Here is where some adjustment for effect can be made. The plain borax/milk mix will be slightly yellowish white but mostly clear. If you mix in more powdered milk, you will get a stronger antique yellow look. You can substitute builders or masons lime for borax if you want a more opaque, white appearance. If you go with lime entirely, you make classic white wash. A thin white wash will still allow grain to show through. If you want a chipped paint look, thicken the mix with builders or masons lime. A thin paste will crack when it dries and give a rustic chipped surface. Extra agricultural crushed limestone can give an old paint type bone dry finish. If you want a quality white coverage, add titanium dioxide.
Let the first layer almost dry. Then paint or rub on the second coat. This coat is acidic so it will bond and cross link with the first layer.
Add frozen apple juice to more 2% or powdered milk. As you add it, first the milk will curdle, as you add more apple juice concentrate, the milk will uncurdle. When it is fully uncurldled then you have added enough apple juice.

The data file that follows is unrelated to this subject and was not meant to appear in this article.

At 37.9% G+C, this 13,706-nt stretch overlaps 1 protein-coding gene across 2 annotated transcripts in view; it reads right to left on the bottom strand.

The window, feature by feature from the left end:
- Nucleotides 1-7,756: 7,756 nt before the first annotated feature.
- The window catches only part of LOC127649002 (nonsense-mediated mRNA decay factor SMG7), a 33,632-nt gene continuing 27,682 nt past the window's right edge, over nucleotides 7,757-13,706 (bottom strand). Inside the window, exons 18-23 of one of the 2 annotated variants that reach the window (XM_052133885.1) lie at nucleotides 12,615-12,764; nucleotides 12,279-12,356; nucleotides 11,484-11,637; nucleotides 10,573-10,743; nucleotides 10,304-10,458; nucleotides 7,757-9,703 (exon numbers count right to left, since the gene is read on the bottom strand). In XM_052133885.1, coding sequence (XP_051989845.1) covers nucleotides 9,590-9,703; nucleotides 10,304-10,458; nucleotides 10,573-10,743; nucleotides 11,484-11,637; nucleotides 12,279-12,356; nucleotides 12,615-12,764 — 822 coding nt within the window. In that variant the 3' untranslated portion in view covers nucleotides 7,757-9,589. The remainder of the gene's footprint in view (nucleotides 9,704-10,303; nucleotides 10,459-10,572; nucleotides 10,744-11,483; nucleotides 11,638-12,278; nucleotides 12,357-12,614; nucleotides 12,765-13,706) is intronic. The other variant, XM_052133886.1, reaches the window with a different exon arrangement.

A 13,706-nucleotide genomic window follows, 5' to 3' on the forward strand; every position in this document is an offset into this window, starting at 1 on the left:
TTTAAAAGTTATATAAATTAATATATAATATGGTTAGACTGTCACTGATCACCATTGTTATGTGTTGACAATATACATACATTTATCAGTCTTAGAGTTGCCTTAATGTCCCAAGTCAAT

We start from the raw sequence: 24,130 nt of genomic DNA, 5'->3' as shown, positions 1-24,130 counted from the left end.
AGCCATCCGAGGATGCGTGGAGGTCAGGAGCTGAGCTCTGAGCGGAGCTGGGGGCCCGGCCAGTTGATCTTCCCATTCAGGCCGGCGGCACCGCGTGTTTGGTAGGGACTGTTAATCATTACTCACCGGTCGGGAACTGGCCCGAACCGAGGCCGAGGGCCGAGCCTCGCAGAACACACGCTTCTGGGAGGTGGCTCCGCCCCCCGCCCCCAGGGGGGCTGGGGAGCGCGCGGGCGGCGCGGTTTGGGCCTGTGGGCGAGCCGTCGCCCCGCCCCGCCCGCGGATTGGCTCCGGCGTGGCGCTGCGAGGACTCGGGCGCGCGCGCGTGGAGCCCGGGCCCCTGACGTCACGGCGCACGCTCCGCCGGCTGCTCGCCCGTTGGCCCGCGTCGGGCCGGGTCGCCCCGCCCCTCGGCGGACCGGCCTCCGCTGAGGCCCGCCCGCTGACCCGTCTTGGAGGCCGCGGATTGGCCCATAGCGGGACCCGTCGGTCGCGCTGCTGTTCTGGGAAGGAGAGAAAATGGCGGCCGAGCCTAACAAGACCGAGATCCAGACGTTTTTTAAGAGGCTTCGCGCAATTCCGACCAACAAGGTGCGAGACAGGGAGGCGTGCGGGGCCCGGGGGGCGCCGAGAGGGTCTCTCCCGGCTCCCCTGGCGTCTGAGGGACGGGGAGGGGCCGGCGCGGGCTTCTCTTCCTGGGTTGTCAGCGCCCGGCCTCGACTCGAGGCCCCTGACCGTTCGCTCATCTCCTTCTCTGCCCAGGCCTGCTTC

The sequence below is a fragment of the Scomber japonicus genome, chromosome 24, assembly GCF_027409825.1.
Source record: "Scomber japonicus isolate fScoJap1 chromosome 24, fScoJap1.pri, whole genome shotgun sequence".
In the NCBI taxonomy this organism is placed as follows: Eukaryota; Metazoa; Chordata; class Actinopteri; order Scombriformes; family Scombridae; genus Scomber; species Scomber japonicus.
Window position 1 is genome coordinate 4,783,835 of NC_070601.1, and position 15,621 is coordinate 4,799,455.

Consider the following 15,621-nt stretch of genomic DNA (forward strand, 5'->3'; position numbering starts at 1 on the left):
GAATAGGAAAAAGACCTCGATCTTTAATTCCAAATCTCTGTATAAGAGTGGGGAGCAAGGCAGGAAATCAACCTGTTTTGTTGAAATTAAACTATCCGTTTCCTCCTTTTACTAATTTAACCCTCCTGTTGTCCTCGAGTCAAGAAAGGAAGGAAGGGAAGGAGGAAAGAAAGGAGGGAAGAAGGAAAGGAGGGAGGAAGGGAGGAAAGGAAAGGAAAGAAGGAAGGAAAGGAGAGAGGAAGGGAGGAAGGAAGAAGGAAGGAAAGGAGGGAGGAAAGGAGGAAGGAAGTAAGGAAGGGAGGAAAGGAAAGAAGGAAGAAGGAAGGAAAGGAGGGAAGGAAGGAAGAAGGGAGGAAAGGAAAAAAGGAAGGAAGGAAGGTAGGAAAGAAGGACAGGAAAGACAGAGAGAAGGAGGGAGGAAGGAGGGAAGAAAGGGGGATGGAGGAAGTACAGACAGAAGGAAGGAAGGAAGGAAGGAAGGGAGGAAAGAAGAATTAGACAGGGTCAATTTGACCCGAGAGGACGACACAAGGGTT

One of my favorite mixtures is powdered milk diluted by room temperature apple juice concentrate. I keep adding milk until it starts to curdle. Then I add a bit more apple juice concentrate to get rid of the curdle. This makes a hard antique yellow coating.
Take serious heed of this warning, Apple juice while being near harmless internally is a very very strong acid. In particular it is very good at breaking down skin. Many plastic gloves will not last long if you are using apple juice.
Concentrated apple juice varies at about PH 2.3 and It can be much stronger. Even diluted it can be quite caustic to skin if it is ignored. I use heavy duty chemical resistant gloves and a lab apron when working with this paint. If it gets on your skin or gets your clothing wet, clean it or change immediately. I did not, and the injury was quite severe.